Estonia

   

Policy Performance

#8

Economic Policies

#11
With a strong focus on fiscal discipline, Estonia scores well overall (rank 11) with regard to economic policies. Its score in this area has declined by 0.1 points since 2014.

Growth rates have been positive but moderate, echoing upturns in the global economy. However, high tax rates on labor and strict immigration have remained major obstacles to attracting needed foreign labor. Labor-market reforms have helped boost employment and decrease unemployment.

Addressing low wages is a next priority, primarily through tax credits and a rising minimum wage. One major reform is intended to bring a significant share of the country’s disabled population into employment, while another aims to help low-skilled workers upgrade their qualifications.

Companies pay income tax only on non-reinvested profits. The proportional income tax is being updated with income-related exemptions. Budgetary discipline is strong, with public debt consequently very low. However, pension funds and the health-insurance fund have accumulated long-term debt. R&D expenditures are declining, with outcomes comparatively poor.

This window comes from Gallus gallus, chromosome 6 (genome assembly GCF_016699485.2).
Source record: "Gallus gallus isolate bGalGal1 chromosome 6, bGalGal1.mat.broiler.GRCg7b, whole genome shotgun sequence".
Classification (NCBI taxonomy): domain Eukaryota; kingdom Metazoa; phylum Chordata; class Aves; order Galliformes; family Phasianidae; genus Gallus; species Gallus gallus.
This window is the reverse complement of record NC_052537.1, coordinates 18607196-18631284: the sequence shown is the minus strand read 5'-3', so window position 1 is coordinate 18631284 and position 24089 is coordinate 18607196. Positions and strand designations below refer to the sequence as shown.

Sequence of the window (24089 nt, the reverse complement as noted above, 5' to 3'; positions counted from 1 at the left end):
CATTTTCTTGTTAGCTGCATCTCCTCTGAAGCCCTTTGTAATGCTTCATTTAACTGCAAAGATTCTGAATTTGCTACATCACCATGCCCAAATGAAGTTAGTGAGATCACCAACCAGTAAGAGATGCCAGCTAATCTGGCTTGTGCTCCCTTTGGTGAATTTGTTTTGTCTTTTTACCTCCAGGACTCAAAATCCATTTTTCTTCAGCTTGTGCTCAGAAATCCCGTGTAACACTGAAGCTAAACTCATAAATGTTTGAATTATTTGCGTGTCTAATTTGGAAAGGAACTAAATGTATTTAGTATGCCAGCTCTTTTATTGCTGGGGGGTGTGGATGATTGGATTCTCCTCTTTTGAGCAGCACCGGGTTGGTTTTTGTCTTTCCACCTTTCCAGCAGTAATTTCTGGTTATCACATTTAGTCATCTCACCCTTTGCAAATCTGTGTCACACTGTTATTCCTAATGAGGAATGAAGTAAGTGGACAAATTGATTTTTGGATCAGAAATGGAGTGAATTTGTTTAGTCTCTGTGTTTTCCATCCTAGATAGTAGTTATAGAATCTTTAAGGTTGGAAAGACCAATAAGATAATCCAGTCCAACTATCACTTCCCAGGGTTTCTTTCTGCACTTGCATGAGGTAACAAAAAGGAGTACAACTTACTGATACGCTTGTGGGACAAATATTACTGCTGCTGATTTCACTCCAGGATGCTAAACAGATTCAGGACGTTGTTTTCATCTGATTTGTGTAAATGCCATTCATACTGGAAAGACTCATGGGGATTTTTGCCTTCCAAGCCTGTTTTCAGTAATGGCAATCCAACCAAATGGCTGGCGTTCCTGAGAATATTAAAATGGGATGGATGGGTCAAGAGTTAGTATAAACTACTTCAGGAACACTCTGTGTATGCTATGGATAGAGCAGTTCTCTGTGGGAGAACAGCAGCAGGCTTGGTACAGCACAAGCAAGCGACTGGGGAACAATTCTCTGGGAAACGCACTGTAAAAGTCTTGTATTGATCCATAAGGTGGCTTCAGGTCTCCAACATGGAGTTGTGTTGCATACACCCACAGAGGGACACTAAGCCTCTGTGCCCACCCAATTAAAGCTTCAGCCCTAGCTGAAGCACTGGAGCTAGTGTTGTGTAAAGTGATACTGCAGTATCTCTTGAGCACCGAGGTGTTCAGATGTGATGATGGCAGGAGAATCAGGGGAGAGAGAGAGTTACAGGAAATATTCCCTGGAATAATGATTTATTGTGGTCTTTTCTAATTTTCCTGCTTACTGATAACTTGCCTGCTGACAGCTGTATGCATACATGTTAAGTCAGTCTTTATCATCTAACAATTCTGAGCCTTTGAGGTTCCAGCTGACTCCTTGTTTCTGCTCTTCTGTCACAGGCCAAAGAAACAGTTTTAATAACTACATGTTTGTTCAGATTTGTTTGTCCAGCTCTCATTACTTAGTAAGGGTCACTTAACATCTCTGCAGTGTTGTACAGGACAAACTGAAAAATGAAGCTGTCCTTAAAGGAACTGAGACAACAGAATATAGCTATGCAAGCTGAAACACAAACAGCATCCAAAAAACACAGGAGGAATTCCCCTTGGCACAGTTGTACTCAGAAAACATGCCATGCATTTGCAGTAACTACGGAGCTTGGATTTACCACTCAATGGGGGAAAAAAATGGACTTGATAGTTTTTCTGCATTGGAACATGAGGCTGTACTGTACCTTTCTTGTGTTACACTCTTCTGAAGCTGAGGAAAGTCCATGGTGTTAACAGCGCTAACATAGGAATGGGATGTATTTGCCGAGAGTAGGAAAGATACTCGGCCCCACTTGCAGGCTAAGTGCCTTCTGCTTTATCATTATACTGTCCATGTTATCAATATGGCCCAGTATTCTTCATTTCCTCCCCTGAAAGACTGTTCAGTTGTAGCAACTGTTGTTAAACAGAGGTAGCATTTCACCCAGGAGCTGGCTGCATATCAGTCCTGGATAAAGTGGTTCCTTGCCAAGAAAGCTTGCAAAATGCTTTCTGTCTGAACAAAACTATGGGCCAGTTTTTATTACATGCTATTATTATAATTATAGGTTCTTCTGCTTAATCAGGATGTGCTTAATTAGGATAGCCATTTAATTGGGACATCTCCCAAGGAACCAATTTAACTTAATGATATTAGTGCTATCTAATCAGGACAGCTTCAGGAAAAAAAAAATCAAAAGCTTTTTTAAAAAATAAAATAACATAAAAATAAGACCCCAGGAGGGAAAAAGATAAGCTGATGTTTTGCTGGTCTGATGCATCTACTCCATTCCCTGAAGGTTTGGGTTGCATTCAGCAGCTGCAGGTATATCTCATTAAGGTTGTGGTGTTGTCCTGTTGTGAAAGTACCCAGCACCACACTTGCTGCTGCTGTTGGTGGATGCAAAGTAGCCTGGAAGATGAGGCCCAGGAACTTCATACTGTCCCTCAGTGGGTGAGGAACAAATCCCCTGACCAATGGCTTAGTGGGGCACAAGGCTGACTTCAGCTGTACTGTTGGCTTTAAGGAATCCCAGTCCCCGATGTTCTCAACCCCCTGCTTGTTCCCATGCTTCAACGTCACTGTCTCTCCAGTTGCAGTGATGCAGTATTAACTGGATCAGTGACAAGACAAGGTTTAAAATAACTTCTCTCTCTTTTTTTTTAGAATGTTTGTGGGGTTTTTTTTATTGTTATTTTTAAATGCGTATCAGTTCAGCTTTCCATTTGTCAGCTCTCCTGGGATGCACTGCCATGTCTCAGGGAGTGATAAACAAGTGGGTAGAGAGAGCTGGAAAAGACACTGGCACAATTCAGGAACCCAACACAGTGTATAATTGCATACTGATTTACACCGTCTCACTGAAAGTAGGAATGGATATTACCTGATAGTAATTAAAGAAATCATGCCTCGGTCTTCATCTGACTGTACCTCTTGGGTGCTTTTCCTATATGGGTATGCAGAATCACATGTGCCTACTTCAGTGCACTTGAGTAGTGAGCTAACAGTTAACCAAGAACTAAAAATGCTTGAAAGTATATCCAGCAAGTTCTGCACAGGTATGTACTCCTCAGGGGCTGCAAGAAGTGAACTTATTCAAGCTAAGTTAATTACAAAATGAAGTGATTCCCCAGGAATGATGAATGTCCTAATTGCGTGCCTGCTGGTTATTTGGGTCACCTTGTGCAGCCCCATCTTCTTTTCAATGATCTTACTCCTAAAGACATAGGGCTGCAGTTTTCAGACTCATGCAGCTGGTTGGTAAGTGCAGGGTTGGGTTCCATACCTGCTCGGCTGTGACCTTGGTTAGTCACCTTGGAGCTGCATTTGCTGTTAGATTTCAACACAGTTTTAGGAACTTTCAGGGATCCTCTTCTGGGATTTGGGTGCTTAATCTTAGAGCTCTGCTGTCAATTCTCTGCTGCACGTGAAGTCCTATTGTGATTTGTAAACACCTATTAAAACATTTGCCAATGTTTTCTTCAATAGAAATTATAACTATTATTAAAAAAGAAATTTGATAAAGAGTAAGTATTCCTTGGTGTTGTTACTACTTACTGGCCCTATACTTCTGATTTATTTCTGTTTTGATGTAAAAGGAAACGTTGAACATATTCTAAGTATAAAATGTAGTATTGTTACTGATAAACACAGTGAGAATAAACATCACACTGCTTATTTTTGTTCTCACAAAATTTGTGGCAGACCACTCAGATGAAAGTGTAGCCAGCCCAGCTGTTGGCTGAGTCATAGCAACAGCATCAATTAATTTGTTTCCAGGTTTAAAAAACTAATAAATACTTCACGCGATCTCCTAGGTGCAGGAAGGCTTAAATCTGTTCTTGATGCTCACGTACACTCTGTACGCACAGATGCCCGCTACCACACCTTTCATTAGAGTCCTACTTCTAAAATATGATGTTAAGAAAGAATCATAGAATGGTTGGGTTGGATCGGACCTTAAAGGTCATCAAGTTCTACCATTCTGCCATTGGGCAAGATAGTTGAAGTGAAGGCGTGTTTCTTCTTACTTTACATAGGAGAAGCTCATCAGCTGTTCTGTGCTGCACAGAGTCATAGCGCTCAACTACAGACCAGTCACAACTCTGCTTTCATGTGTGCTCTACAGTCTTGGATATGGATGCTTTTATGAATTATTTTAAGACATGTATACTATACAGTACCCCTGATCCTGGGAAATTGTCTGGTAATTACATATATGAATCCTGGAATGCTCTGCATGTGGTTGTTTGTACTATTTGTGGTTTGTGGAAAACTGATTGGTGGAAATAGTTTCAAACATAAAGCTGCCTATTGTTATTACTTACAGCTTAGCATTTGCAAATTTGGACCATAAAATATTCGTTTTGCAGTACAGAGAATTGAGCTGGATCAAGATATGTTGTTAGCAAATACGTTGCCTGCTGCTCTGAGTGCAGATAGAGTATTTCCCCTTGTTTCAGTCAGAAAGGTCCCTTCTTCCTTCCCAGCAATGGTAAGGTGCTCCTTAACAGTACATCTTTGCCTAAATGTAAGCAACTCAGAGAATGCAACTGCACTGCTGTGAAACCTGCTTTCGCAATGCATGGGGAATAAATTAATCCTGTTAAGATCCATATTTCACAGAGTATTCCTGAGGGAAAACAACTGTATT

Social Policies

#12
Despite gaps in some areas, Estonia receives high overall rankings (rank 12) with respect to social policies. Its score in this area has improved by 0.2 points relative to 2014.

While educational outcomes are very strong, policymakers are seeking to strengthen links between education and labor-market needs. Education in public institutions is free at all levels. Poverty and inequality rates are high. Increases in child benefits have failed to curb problematic child-poverty rates. Regional income disparities are significant.
The health care system produces good outcomes with limited resources, but coverage is tied to employment or education status, leaving some without free access. Despite low benefit levels, the pension system is not sustainable in its current form. A number of reforms are underway.

Parental benefits are generous, and women’s employment rates quite high. A new parental-leave act increases flexibility and employment incentives. Along with programs designed to improve integration of the large Russian-speaking population, new programs are aimed at helping refugees and other new immigrants integrate.